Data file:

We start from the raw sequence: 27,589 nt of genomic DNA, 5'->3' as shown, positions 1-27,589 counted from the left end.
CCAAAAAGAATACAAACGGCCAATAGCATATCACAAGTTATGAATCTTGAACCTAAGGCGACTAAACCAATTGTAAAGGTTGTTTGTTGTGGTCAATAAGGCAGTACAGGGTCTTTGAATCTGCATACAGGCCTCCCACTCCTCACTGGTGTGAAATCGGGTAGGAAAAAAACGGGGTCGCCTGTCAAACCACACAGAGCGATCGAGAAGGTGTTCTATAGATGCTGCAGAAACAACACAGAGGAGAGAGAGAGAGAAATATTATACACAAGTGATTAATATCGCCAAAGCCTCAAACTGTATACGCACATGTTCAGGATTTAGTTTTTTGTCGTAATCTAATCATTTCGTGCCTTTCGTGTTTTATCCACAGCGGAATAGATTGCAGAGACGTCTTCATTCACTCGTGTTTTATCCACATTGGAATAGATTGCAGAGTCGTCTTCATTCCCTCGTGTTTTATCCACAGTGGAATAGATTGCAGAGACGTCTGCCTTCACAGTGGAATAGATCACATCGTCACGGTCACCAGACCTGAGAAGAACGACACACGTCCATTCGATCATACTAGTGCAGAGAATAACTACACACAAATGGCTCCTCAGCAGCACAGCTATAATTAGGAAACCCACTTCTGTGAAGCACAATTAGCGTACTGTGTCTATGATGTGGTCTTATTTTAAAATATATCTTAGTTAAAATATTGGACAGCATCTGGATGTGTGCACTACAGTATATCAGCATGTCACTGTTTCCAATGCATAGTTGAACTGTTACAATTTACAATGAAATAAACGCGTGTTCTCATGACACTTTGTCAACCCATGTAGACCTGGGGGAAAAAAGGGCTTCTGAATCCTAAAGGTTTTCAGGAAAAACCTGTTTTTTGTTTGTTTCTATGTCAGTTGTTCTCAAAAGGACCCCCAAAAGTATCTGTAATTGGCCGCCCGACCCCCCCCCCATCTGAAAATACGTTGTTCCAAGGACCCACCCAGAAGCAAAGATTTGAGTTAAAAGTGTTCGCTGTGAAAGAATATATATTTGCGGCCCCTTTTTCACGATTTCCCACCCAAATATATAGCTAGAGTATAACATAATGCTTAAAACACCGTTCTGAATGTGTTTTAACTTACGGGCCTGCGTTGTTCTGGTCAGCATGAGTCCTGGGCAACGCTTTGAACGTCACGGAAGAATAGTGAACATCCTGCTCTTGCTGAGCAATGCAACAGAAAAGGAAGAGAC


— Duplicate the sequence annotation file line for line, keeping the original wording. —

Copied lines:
We start from the raw sequence: 27,589 nt of genomic DNA, 5'->3' as shown, positions 1-27,589 counted from the left end.
CCAAAAAGAATACAAACGGCCAATAGCATATCACAAGTTATGAATCTTGAACCTAAGGCGACTAAACCAATTGTAAAGGTTGTTTGTTGTGGTCAATAAGGCAGTACAGGGTCTTTGAATCTGCATACAGGCCTCCCACTCCTCACTGGTGTGAAATCGGGTAGGAAAAAAACGGGGTCGCCTGTCAAACCACACAGAGCGATCGAGAAGGTGTTCTATAGATGCTGCAGAAACAACACAGAGGAGAGAGAGAGAGAAATATTATACACAAGTGATTAATATCGCCAAAGCCTCAAACTGTATACGCACATGTTCAGGATTTAGTTTTTTGTCGTAATCTAATCATTTCGTGCCTTTCGTGTTTTATCCACAGCGGAATAGATTGCAGAGACGTCTTCATTCACTCGTGTTTTATCCACATTGGAATAGATTGCAGAGTCGTCTTCATTCCCTCGTGTTTTATCCACAGTGGAATAGATTGCAGAGACGTCTGCCTTCACAGTGGAATAGATCACATCGTCACGGTCACCAGACCTGAGAAGAACGACACACGTCCATTCGATCATACTAGTGCAGAGAATAACTACACACAAATGGCTCCTCAGCAGCACAGCTATAATTAGGAAACCCACTTCTGTGAAGCACAATTAGCGTACTGTGTCTATGATGTGGTCTTATTTTAAAATATATCTTAGTTAAAATATTGGACAGCATCTGGATGTGTGCACTACAGTATATCAGCATGTCACTGTTTCCAATGCATAGTTGAACTGTTACAATTTACAATGAAATAAACGCGTGTTCTCATGACACTTTGTCAACCCATGTAGACCTGGGGGAAAAAAGGGCTTCTGAATCCTAAAGGTTTTCAGGAAAAACCTGTTTTTTGTTTGTTTCTATGTCAGTTGTTCTCAAAAGGACCCCCAAAAGTATCTGTAATTGGCCGCCCGACCCCCCCCCCATCTGAAAATACGTTGTTCCAAGGACCCACCCAGAAGCAAAGATTTGAGTTAAAAGTGTTCGCTGTGAAAGAATATATATTTGCGGCCCCTTTTTCACGATTTCCCACCCAAATATATAGCTAGAGTATAACATAATGCTTAAAACACCGTTCTGAATGTGTTTTAACTTACGGGCCTGCGTTGTTCTGGTCAGCATGAGTCCTGGGCAACGCTTTGAACGTCACGGAAGAATAGTGAACATCCTGCTCTTGCTGAGCAATGCAACAGAAAAGGAAGAGAC